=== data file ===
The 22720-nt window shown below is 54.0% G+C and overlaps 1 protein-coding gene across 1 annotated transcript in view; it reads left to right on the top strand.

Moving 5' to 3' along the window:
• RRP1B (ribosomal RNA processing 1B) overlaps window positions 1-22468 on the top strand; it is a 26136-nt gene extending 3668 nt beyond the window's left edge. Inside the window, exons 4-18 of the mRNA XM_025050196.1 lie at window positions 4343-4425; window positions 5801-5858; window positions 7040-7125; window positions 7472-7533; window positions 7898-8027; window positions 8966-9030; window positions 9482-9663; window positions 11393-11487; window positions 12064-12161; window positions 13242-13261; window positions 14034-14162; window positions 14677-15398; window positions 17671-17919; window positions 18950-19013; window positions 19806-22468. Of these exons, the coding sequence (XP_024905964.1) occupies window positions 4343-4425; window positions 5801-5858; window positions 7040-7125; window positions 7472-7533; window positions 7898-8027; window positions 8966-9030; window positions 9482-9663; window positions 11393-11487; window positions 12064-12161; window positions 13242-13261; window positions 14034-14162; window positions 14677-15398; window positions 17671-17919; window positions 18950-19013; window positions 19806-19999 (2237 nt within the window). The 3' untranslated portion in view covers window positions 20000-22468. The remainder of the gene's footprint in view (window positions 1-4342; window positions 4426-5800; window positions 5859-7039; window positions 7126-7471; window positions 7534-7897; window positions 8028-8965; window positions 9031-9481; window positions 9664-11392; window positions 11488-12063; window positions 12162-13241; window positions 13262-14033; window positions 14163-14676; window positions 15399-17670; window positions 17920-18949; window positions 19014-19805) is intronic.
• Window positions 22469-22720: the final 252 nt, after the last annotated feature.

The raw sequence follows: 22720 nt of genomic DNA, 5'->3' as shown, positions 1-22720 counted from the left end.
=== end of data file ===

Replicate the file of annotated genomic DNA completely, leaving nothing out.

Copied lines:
The 22720-nt window shown below is 54.0% G+C and overlaps 1 protein-coding gene across 1 annotated transcript in view; it reads left to right on the top strand.

Moving 5' to 3' along the window:
• RRP1B (ribosomal RNA processing 1B) overlaps window positions 1-22468 on the top strand; it is a 26136-nt gene extending 3668 nt beyond the window's left edge. Inside the window, exons 4-18 of the mRNA XM_025050196.1 lie at window positions 4343-4425; window positions 5801-5858; window positions 7040-7125; window positions 7472-7533; window positions 7898-8027; window positions 8966-9030; window positions 9482-9663; window positions 11393-11487; window positions 12064-12161; window positions 13242-13261; window positions 14034-14162; window positions 14677-15398; window positions 17671-17919; window positions 18950-19013; window positions 19806-22468. Of these exons, the coding sequence (XP_024905964.1) occupies window positions 4343-4425; window positions 5801-5858; window positions 7040-7125; window positions 7472-7533; window positions 7898-8027; window positions 8966-9030; window positions 9482-9663; window positions 11393-11487; window positions 12064-12161; window positions 13242-13261; window positions 14034-14162; window positions 14677-15398; window positions 17671-17919; window positions 18950-19013; window positions 19806-19999 (2237 nt within the window). The 3' untranslated portion in view covers window positions 20000-22468. The remainder of the gene's footprint in view (window positions 1-4342; window positions 4426-5800; window positions 5859-7039; window positions 7126-7471; window positions 7534-7897; window positions 8028-8965; window positions 9031-9481; window positions 9664-11392; window positions 11488-12063; window positions 12162-13241; window positions 13262-14033; window positions 14163-14676; window positions 15399-17670; window positions 17920-18949; window positions 19014-19805) is intronic.
• Window positions 22469-22720: the final 252 nt, after the last annotated feature.

The raw sequence follows: 22720 nt of genomic DNA, 5'->3' as shown, positions 1-22720 counted from the left end.